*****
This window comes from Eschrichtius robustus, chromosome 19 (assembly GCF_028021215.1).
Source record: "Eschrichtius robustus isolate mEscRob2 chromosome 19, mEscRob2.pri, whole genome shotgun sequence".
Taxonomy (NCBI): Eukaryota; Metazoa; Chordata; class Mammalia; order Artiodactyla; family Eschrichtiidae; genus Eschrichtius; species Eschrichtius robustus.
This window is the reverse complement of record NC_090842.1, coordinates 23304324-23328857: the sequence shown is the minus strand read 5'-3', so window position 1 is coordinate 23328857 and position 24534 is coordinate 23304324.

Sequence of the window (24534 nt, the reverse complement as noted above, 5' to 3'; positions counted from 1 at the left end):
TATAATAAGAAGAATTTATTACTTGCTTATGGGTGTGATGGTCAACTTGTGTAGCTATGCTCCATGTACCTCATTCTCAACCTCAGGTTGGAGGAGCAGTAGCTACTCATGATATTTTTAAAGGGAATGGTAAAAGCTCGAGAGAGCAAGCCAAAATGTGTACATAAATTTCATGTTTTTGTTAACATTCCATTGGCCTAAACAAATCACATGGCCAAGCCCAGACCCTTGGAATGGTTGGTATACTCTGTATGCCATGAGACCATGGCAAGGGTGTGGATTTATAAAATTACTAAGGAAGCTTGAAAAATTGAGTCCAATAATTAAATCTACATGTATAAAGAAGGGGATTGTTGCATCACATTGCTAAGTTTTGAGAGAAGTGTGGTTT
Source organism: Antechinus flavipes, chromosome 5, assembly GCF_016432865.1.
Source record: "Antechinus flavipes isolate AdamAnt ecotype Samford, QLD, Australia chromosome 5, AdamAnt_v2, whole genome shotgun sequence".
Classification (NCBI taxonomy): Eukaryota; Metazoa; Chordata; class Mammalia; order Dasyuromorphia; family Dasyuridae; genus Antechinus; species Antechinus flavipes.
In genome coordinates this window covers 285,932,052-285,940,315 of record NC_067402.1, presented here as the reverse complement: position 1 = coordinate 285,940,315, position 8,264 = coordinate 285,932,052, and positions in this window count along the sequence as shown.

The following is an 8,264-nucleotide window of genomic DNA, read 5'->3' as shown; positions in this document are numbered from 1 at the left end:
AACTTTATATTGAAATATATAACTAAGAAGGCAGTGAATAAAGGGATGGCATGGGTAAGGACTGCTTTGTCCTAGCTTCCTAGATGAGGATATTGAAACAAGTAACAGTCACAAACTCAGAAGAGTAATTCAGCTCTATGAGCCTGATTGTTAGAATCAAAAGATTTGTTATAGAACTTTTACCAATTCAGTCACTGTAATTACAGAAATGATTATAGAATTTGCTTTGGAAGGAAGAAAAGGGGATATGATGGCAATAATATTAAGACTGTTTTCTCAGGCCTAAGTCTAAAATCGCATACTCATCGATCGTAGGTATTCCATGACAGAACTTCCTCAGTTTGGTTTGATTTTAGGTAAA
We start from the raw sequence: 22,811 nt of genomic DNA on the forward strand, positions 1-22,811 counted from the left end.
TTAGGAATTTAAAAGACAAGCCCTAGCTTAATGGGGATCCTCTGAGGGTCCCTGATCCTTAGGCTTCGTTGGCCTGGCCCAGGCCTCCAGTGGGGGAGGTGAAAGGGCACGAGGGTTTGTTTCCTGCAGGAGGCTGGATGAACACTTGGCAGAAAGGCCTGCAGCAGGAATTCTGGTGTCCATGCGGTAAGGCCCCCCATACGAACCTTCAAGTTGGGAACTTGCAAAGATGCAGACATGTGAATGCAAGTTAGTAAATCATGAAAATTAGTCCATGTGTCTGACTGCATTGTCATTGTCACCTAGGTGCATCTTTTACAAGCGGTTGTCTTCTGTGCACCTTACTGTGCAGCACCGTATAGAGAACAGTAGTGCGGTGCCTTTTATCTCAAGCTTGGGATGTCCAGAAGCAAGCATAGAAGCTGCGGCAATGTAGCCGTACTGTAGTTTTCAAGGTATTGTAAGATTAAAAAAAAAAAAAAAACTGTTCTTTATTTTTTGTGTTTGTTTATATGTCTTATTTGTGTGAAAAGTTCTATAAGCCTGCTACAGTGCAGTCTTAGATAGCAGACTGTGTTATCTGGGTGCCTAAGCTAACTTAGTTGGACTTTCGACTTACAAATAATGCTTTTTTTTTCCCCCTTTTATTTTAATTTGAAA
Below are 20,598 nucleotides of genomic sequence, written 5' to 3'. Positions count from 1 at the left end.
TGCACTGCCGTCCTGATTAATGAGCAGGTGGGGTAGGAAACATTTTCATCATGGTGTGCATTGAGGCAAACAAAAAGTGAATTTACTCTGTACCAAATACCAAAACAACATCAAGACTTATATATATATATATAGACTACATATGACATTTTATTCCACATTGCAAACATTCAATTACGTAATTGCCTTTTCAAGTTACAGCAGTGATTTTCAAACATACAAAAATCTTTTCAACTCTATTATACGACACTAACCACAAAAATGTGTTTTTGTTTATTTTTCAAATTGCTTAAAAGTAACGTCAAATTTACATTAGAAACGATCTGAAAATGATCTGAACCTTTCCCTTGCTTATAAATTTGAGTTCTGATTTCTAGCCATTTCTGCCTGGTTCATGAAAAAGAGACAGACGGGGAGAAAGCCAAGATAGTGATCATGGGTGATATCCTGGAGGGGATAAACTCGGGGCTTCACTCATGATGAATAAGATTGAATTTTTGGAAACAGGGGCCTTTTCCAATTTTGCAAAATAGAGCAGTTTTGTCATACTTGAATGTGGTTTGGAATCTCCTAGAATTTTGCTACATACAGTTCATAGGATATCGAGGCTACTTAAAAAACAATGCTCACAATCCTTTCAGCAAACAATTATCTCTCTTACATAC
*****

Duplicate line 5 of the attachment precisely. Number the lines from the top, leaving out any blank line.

Sequence of the window (24534 nt, the reverse complement as noted above, 5' to 3'; positions counted from 1 at the left end):